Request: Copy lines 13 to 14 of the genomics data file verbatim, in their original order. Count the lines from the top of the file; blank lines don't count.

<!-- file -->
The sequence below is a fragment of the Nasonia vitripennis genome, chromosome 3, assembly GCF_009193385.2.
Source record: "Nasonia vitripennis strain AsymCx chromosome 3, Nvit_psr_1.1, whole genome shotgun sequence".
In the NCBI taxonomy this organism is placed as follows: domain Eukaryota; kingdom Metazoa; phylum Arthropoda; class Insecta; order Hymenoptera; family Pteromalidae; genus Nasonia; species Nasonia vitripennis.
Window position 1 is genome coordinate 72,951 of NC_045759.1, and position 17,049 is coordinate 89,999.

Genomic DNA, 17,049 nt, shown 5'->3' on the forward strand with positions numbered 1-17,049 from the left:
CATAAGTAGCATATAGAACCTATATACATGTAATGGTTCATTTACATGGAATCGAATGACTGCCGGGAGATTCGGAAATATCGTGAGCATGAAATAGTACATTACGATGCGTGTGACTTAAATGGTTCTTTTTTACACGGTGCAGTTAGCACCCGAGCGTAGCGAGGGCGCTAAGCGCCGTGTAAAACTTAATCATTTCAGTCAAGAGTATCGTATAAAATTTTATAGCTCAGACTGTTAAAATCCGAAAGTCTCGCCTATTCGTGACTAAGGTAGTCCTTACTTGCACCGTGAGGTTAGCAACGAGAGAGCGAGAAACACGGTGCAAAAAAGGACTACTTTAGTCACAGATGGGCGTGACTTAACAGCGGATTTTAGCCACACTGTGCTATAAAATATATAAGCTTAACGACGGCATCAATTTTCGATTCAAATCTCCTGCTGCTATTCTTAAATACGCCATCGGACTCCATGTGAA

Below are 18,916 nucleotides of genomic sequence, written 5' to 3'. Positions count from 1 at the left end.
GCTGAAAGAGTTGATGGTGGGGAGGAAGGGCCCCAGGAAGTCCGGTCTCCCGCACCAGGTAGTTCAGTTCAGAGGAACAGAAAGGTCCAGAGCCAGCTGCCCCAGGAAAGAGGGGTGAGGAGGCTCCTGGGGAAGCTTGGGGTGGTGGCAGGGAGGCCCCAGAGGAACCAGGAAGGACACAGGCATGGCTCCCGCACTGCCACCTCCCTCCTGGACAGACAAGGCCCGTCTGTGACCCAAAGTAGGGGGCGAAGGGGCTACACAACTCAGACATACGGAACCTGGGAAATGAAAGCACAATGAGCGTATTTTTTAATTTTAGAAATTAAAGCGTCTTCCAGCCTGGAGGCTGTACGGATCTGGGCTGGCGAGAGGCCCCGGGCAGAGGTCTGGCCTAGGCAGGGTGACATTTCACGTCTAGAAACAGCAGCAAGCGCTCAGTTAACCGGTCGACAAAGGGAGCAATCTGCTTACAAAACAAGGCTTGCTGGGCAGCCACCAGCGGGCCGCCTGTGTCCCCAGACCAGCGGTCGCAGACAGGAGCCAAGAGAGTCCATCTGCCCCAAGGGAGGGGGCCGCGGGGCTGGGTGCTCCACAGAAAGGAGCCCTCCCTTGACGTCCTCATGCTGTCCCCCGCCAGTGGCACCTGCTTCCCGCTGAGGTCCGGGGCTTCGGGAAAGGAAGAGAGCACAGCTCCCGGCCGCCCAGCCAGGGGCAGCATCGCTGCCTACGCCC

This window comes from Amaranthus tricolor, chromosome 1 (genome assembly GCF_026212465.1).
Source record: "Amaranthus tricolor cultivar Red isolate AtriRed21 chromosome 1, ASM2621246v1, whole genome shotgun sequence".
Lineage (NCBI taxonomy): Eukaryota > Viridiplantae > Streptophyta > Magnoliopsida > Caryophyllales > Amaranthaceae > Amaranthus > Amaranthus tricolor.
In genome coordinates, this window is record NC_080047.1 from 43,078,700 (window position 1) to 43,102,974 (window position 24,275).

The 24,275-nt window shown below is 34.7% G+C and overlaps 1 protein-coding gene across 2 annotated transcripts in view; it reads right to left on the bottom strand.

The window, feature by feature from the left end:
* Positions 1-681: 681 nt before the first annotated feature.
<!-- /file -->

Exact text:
The 24,275-nt window shown below is 34.7% G+C and overlaps 1 protein-coding gene across 2 annotated transcripts in view; it reads right to left on the bottom strand.

The window, feature by feature from the left end: